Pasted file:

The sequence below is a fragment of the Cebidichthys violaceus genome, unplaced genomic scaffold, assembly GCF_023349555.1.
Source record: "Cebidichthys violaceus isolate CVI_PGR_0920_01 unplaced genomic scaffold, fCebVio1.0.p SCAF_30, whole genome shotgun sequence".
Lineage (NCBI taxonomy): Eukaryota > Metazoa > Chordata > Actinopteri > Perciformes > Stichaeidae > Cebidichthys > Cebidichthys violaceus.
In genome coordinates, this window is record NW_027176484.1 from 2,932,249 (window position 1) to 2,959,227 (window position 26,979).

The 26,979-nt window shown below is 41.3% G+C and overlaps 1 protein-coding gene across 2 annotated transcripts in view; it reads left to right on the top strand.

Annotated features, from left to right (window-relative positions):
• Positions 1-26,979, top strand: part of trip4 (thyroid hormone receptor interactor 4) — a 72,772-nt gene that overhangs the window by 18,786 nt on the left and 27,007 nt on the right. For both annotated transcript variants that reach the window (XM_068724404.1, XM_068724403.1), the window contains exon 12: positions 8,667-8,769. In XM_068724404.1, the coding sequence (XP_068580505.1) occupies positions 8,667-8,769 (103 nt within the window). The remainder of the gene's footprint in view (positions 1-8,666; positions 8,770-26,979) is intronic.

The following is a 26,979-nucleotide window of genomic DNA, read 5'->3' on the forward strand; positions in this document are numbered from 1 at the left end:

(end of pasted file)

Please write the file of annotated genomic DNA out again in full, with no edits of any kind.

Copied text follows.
The sequence below is a fragment of the Cebidichthys violaceus genome, unplaced genomic scaffold, assembly GCF_023349555.1.
Source record: "Cebidichthys violaceus isolate CVI_PGR_0920_01 unplaced genomic scaffold, fCebVio1.0.p SCAF_30, whole genome shotgun sequence".
Lineage (NCBI taxonomy): Eukaryota > Metazoa > Chordata > Actinopteri > Perciformes > Stichaeidae > Cebidichthys > Cebidichthys violaceus.
In genome coordinates, this window is record NW_027176484.1 from 2,932,249 (window position 1) to 2,959,227 (window position 26,979).

The 26,979-nt window shown below is 41.3% G+C and overlaps 1 protein-coding gene across 2 annotated transcripts in view; it reads left to right on the top strand.

Annotated features, from left to right (window-relative positions):
• Positions 1-26,979, top strand: part of trip4 (thyroid hormone receptor interactor 4) — a 72,772-nt gene that overhangs the window by 18,786 nt on the left and 27,007 nt on the right. For both annotated transcript variants that reach the window (XM_068724404.1, XM_068724403.1), the window contains exon 12: positions 8,667-8,769. In XM_068724404.1, the coding sequence (XP_068580505.1) occupies positions 8,667-8,769 (103 nt within the window). The remainder of the gene's footprint in view (positions 1-8,666; positions 8,770-26,979) is intronic.

The following is a 26,979-nucleotide window of genomic DNA, read 5'->3' on the forward strand; positions in this document are numbered from 1 at the left end: